5 lessons from a 5-hour panel with 5 businesswomen in Nairobi

On May 22, 2019, I had an honour of joining 4 outstanding business ladies at the 3rd“She Means Business” event at Zen Garden; an event that brings together women, who are business owners and senior leaders, to share the rewarding and challenging moments of running an enterprise. The event was so engaging that conversation ran well over the initially planned 2 hours and spilled into dinner and, probably for some, into a nightcap. I was one of the speakers on the panel, but also a curious learner seeking inspiration just like almost 40 other women in the room.

Between the “awes” (as in “awesome!”) and “awws” (as in “how awful!”), I laughed and cried listening to powerful stories of women standing strong in men-dominated industries (Construction! Really!) and speaking up against inequality, entitlement, bias, nepotism, stereotypes and stigma.

And here are the 5 things I walked away with:

  1. The imposter syndrome is real – at some point, every single woman in the room doubted herself and wondered whether she really deserved the power/fame/money/job/etc., yet most women also admitted that they worked really hard really frequently and sometimes accepted losses to not compromise their promise to the clients. As women, whether in business or not, it is really important that we remind each other about that hard work and help each other get rid of the imposter syndrome because – Yes! Yes! Yes! – we do deserve the power, fame, money, job and everything else that results from hard honest work.
  2. Women are successfully conquering sectors traditionally dominated by men – e.g., construction, engineering, IT, import-export, etc. – yet they remain true to their womanhood in the way they talk, dress, behave, live and work. Being a businesswoman does not mean a choice between being a woman and being in business; a girl can run a successful business and remain a girl.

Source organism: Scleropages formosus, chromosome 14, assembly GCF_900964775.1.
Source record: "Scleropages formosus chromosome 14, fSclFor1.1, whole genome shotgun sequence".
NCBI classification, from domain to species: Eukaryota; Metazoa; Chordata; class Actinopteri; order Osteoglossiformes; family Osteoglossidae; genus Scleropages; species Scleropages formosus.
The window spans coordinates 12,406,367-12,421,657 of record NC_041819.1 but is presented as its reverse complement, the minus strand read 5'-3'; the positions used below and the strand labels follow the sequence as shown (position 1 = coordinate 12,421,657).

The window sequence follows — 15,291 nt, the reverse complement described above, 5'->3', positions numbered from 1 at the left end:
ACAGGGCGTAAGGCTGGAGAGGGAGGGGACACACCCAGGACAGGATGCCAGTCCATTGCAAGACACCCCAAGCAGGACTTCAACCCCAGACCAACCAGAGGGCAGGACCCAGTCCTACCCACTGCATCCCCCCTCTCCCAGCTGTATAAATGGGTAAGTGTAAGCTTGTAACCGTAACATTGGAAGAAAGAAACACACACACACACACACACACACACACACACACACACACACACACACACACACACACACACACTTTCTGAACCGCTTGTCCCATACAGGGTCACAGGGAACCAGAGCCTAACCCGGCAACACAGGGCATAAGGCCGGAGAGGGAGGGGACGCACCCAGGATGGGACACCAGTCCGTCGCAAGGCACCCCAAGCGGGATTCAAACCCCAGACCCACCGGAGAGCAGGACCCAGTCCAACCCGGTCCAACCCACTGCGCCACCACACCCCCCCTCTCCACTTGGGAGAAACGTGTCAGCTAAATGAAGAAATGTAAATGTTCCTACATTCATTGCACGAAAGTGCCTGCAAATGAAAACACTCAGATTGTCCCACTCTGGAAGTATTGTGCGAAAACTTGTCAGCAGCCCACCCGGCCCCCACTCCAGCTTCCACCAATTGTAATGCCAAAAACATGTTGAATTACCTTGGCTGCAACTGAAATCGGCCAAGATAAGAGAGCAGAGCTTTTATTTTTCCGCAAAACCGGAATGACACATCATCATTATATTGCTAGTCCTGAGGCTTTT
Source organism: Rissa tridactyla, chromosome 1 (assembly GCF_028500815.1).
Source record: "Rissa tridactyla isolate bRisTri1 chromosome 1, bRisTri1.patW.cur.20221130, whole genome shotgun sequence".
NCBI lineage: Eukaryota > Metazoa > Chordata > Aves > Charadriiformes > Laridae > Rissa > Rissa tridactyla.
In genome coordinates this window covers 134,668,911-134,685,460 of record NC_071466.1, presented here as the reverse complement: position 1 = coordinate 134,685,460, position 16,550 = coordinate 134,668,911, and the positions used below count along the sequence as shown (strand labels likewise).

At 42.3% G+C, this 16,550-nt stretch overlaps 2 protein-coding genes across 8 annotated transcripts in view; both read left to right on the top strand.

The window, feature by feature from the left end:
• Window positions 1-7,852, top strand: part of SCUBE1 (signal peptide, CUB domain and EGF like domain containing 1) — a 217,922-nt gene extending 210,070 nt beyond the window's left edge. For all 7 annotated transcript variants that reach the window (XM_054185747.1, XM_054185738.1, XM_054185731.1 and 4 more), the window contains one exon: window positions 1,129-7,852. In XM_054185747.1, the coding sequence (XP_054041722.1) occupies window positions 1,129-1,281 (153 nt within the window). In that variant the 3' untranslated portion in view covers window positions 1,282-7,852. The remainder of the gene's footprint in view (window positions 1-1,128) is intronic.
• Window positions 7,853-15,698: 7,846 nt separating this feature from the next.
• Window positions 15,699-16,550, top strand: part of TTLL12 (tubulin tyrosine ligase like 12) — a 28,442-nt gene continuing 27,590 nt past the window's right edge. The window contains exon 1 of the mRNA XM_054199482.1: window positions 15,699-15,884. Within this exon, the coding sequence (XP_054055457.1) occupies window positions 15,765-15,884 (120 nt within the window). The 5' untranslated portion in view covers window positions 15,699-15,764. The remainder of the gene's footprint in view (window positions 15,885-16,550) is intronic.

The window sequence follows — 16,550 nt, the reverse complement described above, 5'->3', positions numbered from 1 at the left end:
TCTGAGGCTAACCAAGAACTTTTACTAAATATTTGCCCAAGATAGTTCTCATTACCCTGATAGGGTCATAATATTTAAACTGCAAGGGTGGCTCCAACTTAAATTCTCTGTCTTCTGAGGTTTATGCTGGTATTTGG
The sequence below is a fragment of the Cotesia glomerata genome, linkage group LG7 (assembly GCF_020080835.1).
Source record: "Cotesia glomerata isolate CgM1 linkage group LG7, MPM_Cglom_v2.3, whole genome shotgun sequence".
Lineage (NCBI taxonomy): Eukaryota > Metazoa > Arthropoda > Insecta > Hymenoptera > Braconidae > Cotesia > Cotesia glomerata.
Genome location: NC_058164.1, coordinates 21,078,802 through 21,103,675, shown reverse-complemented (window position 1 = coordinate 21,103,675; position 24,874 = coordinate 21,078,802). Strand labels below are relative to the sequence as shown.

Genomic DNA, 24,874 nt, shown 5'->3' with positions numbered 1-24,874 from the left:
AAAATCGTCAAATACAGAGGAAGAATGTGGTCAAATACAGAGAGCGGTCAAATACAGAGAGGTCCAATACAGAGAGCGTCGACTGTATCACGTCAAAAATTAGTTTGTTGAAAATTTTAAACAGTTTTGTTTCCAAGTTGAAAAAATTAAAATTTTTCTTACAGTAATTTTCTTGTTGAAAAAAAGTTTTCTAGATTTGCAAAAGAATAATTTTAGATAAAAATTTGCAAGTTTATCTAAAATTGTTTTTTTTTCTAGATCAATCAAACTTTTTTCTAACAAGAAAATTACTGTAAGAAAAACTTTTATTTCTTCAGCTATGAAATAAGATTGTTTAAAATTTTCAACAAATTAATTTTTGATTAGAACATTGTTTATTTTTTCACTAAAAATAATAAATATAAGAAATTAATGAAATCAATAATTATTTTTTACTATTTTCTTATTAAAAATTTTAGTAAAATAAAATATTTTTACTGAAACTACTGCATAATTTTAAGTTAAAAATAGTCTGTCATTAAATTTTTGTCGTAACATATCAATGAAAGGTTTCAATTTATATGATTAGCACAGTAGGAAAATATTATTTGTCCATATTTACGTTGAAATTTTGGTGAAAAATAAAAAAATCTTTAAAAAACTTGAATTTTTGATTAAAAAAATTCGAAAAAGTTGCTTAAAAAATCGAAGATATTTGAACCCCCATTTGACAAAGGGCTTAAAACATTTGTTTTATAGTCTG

3. Being a business owner is truly liberating – a businesswoman has a choice, who she works with; she is free to say “no” to men or women, who do not treat her right, who do not see her as equal. Yes, the “no” might result in a loss of a project for now, but it will build the woman and make her business stronger in the long-run. As women, starting a business is our way of being free from bias, stigma and stereotype.
  4. It is difficult to overemphasize the importance of the family in making or breaking a woman. I grew up with a mother, who survived the World War II as a child, became a heart surgeon (the most male-dominant sector of medicine), ran a hospital, served in the city parliament, and was a role model to both men and women. I never questioned whether I could be a business owner, only whether I wanted to be one. Yet, several successful business ladies struggled to gain approval of their families and almost felt guilty they did not fit in the “box” the family and the society prepared for them. As mothers (and fathers!), it is up on us to free our daughter of these “social boxes”, to be the role models of possibilities not restrictions.
  5. Happiness is the ultimate goal of owning a business. For most women, business is not about big ambitions or big money; it’s about financial stability that allows us to spend more time with our children, husbands, parents, or even to just have more “me time.” In the world dominated by businessmen, it is easy to lose the sight of this goal and join the chase for whatever big men might be chasing. We need to allow ourselves to think small, to think close-to-home, and to step out of the race to focus on our own priorities, and things/people that make us happy.

I really enjoyed the sincerity of the conversation, the honesty and the openness of sharing, and the energy I felt in the room. I want to thank Shivani and Payal for coming up with the idea and for keeping the story going.

#shemeansbusiness #genderequality #womeninbusiness